In 2015 Ball Ornamentals released and is promoting Dr. Michael Dirr's Enduring Summer series, which includes reblooming cultivars in red, fuchsia, pink, white, and lavender. The list of exciting new crepe myrtles goes on and on but space prohibits me from continuing. With all this the future of crepe myrtles looks bright indeed.

Crepe Myrtles want full sun with fertile, well drained and slightly acidic soil. Plant in the fall or spring and you'll get quick growth. They respond well to nitrogen in early spring but you should withhold fertilizer once blooms begin. Once blooms finish, you'll get seedpods that you can leave or trim away. Some cultivars may rebloom after deadheading.

Once fall arrives and the leaves fall off, you may prune them, but be cautious against aggressive pruning. You've probably seen those ugly stumps left behind when unthinking homeowners or landscapers take heavy saws to their trees, cutting them down at eye level, leaving horribly ugly scars. This act, dubbed by many as Crepe Murder, is a real eyesore to any region in which it is practiced. My method of proper pruning is more similar to what you'd do with fruit trees. Remove water spouts and internal crossing branches. Anything smaller than a pencil can be removed. If it's removal would require a saw, it's probably too big to be removed. Listen to the tree: it will tell you how it wants to grow, and then you can help it accomplish that goal with careful pruning and shaping.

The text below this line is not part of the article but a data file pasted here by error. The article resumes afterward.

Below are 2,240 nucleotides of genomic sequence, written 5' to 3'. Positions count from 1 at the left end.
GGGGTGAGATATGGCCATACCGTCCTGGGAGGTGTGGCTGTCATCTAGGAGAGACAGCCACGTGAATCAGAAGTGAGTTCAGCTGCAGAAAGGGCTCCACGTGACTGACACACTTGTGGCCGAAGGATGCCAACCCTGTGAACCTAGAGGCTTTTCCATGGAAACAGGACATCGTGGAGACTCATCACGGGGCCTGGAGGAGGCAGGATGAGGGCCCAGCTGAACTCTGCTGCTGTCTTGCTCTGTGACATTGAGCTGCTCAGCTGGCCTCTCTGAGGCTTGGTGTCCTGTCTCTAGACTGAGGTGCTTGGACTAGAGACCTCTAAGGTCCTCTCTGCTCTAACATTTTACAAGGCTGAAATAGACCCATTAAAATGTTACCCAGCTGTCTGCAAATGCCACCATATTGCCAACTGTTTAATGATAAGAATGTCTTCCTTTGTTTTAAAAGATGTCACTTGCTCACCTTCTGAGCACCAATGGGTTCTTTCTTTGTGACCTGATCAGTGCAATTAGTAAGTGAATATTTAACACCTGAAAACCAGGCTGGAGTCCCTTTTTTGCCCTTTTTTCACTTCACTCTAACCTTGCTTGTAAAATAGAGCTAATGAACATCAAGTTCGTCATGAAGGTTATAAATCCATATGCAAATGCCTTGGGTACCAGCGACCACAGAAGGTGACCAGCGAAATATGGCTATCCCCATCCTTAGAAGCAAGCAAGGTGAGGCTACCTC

Crepe Myrtles are easy to propagate. Seeds saved in the fall should be placed in a ziplock bag with some potting soil or vermiculite, very lightly moistened and placed in the refrigerator for 60 days. Afterward, remove from the fridge and sow as normal, and germination will occur within 2 weeks. The seedlings are very susceptible to cold, so keep them in a nice warm environment during and after germination. Softwood cuttings from newly grown suckers usually root with little trouble. Rooting hormone and a mist system promote quicker rooting. You can also propagate with semi-hardwood cuttings, or hardwood cuttings over winter.

Photo by dave
So, is it spelled "Crepe Myrtle" or "Crape Myrtle"? The flower is named after the blooms, which resemble crepe paper, and because of that I have always spelled it as "crepe". Historically, though, "Crape" has been preferred and either spelling is accepted. For my part, I feel that we should stick with "crepe" since it is an accurately descriptive name, plus "crape" just looks like an ugly name. :-) 

Edit to add: David Creech of Stephen F. Austin University contacted me and said that in Texas the name "crapemyrtle" is settled on following long discussions and debate. He said the thinking was that "crape myrtle" implies it's a myrtle so they combined the words together to make a one-word common name. He and Allen Owings are two horticulturists who I respect, and they both call it "crapemyrtle" so maybe I should conform and change my ways. I'll think about it. :-) 

Our plants database at currently lists 440 cultivars of crepe myrtles, and we have lots of pictures, data points and comments that you can read. All the cultivars mentioned in this article are in the database and you can see them all at .  

About Dave Whitinger
Thumb of 2020-03-17/dave/72728eDave is the Executive Director of National Gardening Association.